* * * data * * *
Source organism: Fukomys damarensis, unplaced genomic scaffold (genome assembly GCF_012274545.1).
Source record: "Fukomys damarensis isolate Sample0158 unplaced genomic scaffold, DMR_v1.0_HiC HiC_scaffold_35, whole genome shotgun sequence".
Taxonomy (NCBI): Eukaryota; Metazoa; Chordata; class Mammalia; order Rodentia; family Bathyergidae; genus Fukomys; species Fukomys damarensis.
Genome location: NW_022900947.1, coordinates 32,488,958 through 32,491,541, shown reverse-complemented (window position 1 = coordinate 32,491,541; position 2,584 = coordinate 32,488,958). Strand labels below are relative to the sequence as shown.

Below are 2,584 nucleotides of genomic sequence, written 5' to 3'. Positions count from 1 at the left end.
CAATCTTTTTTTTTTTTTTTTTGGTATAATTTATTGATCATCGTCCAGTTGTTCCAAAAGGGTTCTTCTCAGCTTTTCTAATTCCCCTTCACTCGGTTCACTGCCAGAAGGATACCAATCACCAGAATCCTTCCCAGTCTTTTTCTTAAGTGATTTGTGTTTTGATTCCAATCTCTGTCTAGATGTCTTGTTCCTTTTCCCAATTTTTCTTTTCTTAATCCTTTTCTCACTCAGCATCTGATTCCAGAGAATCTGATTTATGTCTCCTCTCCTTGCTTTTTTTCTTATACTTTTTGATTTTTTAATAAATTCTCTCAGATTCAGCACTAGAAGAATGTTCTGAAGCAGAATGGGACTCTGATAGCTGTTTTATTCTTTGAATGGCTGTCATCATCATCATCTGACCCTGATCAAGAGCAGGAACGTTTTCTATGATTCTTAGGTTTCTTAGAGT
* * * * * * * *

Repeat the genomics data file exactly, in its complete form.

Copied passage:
Source organism: Fukomys damarensis, unplaced genomic scaffold (genome assembly GCF_012274545.1).
Source record: "Fukomys damarensis isolate Sample0158 unplaced genomic scaffold, DMR_v1.0_HiC HiC_scaffold_35, whole genome shotgun sequence".
Taxonomy (NCBI): Eukaryota; Metazoa; Chordata; class Mammalia; order Rodentia; family Bathyergidae; genus Fukomys; species Fukomys damarensis.
Genome location: NW_022900947.1, coordinates 32,488,958 through 32,491,541, shown reverse-complemented (window position 1 = coordinate 32,491,541; position 2,584 = coordinate 32,488,958). Strand labels below are relative to the sequence as shown.

Below are 2,584 nucleotides of genomic sequence, written 5' to 3'. Positions count from 1 at the left end.
CAATCTTTTTTTTTTTTTTTTTGGTATAATTTATTGATCATCGTCCAGTTGTTCCAAAAGGGTTCTTCTCAGCTTTTCTAATTCCCCTTCACTCGGTTCACTGCCAGAAGGATACCAATCACCAGAATCCTTCCCAGTCTTTTTCTTAAGTGATTTGTGTTTTGATTCCAATCTCTGTCTAGATGTCTTGTTCCTTTTCCCAATTTTTCTTTTCTTAATCCTTTTCTCACTCAGCATCTGATTCCAGAGAATCTGATTTATGTCTCCTCTCCTTGCTTTTTTTCTTATACTTTTTGATTTTTTAATAAATTCTCTCAGATTCAGCACTAGAAGAATGTTCTGAAGCAGAATGGGACTCTGATAGCTGTTTTATTCTTTGAATGGCTGTCATCATCATCATCTGACCCTGATCAAGAGCAGGAACGTTTTCTATGATTCTTAGGTTTCTTAGAGT